BEF (Bonneville Environmental Foundation) started its Water Restoration Certificate® (WRC) program a decade ago. Inspiration for the WRC product was based on BEF’s experience from a decade earlier when the organization created “Green Tags” now known as Renewable Energy Credits (RECs). The idea for WRCs was two-fold:

River

  • Provide organizations with a simple way to balance a water footprint
  • Provide a solution to rivers and streams in the West that were suffering from chronically low flows and / or running dry at certain times of year

The first WRC projects were in Oregon’s Middle Deschutes River and Montana’s Prickly Pear Creek. These initial projects focused on working within “use it or lose it” water law in the West. Laws such as these essentially viewed any water not being used for human benefit to be “wasted,” thereby incentivizing water rights holders to use more water than they needed in order to retain their valuable water rights. Many of these early projects worked with water rights holders to designate any unused water left in stream as “beneficial use” for the environment. Meaning, water rights holders could now be incentivized to use only the water they needed (to irrigate, farm, etc) while leaving the remaining water in stream. This water left in stream was designated as “used” by the environment, allowing them to retain their valuable water rights. The water rights holder then received payment for leaving this water in stream and the first WRCs were created.

BEF worked with the National Fish and Wildlife Foundation (NFWF) to establish a set of rigorous environmental criteria for WRC project selection. BEF provides all project documentation along with independent third-party review of the project to the Markit Environmental Registry where WRC inventory is generated and retired (the same registry used for carbon offset retirement). Each WRC represents 1,000 gallons of water restored.

Early adopters of WRCs were breweries in the Pacific Northwest and a handful of purpose driven brands, including WhiteWave Foods (now part of Danone North America). Early support for WRCs enabled BEF to expand its project portfolio to incorporate multiple different types of restoration projects to address unique watershed challenges in different regions. Project types range from improving efficient use of water in agriculture, to meadow and wetland restoration, groundwater replenishment and much more. Our current Project Bank provides a portfolio overview.

BEF began to become a resource for companies seeking to address their water footprint in regions where their companies have operational or value chain water risk. As BEF partnered with companies, the organization served as a critical bridge between companies and on-the-ground project partners (typically other nonprofit organizations). For companies seeking a volume-based quantification of water improved or restored, BEF worked with other industry organizations (such as LimnoTech, WaterCourse Engineering and others) to translate the benefits from such projects into volumetric estimates that could be claimed against a water footprint.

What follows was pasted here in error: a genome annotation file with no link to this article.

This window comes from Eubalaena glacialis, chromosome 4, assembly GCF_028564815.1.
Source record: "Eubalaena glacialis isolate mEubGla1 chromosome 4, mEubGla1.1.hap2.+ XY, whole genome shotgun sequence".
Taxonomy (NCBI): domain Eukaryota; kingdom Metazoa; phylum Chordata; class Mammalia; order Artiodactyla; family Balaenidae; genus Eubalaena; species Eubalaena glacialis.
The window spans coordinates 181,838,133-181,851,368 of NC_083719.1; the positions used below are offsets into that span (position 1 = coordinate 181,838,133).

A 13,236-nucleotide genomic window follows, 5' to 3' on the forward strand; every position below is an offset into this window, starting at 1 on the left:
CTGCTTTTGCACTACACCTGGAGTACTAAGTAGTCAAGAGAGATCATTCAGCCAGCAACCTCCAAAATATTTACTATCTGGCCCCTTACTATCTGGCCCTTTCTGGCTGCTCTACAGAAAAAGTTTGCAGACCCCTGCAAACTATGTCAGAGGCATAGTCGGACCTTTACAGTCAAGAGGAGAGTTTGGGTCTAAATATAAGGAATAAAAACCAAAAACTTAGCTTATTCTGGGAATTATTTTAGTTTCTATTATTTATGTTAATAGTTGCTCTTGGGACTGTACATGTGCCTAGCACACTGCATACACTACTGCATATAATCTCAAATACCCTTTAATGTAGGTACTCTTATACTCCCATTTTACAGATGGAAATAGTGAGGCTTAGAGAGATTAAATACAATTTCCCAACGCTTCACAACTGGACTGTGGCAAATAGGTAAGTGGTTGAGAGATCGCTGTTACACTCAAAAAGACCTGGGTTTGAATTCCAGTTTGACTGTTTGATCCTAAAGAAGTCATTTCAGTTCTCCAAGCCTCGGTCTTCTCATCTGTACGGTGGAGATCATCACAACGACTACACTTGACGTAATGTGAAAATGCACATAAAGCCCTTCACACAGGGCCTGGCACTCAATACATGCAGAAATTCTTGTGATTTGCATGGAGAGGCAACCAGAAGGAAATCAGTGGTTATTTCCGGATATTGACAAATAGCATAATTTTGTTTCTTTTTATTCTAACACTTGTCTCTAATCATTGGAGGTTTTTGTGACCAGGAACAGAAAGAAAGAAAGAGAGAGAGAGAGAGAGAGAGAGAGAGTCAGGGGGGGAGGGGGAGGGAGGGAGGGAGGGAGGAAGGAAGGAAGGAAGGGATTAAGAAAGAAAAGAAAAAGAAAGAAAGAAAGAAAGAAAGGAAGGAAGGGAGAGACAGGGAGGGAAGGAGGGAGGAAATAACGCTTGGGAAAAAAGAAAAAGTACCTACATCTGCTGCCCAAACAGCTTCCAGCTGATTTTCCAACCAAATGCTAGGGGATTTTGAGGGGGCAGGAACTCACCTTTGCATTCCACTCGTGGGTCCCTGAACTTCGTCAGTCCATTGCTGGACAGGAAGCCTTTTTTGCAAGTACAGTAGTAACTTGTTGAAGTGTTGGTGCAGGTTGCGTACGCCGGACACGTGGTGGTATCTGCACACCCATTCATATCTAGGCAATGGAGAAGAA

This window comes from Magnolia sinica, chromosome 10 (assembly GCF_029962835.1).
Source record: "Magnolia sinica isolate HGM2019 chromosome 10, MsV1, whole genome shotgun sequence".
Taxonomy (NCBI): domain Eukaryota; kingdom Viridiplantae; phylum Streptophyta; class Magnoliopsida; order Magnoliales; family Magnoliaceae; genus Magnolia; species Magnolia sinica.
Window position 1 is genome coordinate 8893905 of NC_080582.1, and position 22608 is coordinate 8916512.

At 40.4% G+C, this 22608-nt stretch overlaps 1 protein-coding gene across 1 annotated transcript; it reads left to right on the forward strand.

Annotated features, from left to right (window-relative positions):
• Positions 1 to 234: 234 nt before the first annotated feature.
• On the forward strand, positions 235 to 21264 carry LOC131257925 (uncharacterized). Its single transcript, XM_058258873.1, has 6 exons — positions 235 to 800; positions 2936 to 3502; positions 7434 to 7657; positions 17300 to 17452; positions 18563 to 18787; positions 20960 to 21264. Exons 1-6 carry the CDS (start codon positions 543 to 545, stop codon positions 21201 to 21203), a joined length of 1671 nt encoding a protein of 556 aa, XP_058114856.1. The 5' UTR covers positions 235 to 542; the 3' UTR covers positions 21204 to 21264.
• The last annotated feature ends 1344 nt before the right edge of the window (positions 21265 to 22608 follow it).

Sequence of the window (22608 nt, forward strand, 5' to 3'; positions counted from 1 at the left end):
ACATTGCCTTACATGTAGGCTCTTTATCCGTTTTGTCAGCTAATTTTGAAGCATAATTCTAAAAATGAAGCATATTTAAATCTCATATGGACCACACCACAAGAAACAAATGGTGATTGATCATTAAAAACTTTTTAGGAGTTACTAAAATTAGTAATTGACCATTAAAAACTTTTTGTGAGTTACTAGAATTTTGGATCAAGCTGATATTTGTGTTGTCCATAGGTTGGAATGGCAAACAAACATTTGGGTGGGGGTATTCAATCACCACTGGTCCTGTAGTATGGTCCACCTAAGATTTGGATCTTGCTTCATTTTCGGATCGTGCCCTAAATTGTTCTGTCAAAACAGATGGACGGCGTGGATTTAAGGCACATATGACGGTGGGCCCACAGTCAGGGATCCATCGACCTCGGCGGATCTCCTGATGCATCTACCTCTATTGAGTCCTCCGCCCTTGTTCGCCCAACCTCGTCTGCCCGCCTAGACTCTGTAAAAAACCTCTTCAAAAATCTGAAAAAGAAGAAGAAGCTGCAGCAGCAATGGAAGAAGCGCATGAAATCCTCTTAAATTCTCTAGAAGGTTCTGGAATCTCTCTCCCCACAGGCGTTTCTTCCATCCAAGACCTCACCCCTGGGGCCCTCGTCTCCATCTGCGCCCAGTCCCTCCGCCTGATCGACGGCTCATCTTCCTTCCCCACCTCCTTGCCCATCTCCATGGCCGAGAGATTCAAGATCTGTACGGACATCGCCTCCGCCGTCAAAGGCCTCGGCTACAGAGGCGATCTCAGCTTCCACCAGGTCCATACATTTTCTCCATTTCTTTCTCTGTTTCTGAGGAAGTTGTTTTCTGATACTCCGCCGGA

The WRC evolved during this time to become a tool for smaller companies and / or entities seeking points to earn against certifications such as LEED®, B Corp, or the Alliance for Water Stewardship. These reporting standards accept BEF’s WRCs as a market-based tool to balance a water footprint.

The World Economic Forum’s (WEF) Global Risk Report has declared water crises among the top-five risks in terms of impact for eight consecutive years. Alongside the WEF declaration, BEF witnessed the evolution of corporate environmental water stewardship from considerations such as “what is a water footprint and how do we address it” to “we have identified our water footprint, we know our key geographies at risk for water stress, and we want to not only balance our own water footprint but we desire to collaborate with others to address shared challenges at the watershed level.” Companies understand they cannot operate in locations without a secure water supply – not only from an operational standpoint, but also from the standpoint of quality of life for their employees.

BEF has also participated in the evaluation of other water credit products as well as the development of Volumetric Water Benefit Accounting (VWBA) – an industry collaboration that provides corporate water stewardship practitioners a standardized approach and set of indicators to estimate and communicate the volumetric benefits of water stewardship activities. Because providing a volume of water alone does not guarantee shared water challenges are reduced, VWBA also provides activity guidelines to increase the likelihood of generating social, economic and environmental benefits of solving shared water challenges in the catchment, and complementary indicators to measure non-volumetric outputs of investments.

In light of the sobering news about water stresses around the world, there’s an opportunity for more businesses, large and small, to promote and invest in water-smart policies and programs. The business sector can be a transformative leader in ensuring our communities have plentiful clean water for generations to come. The possibilities are endless. And the time is now.

Val Fishman has over 10 years’ experience leading sustainability partnerships to support water stewardship programs that include public and stakeholder engagement. Val is a corporate sustainability authority, educating businesses and consumers on energy and environmental water stewardship.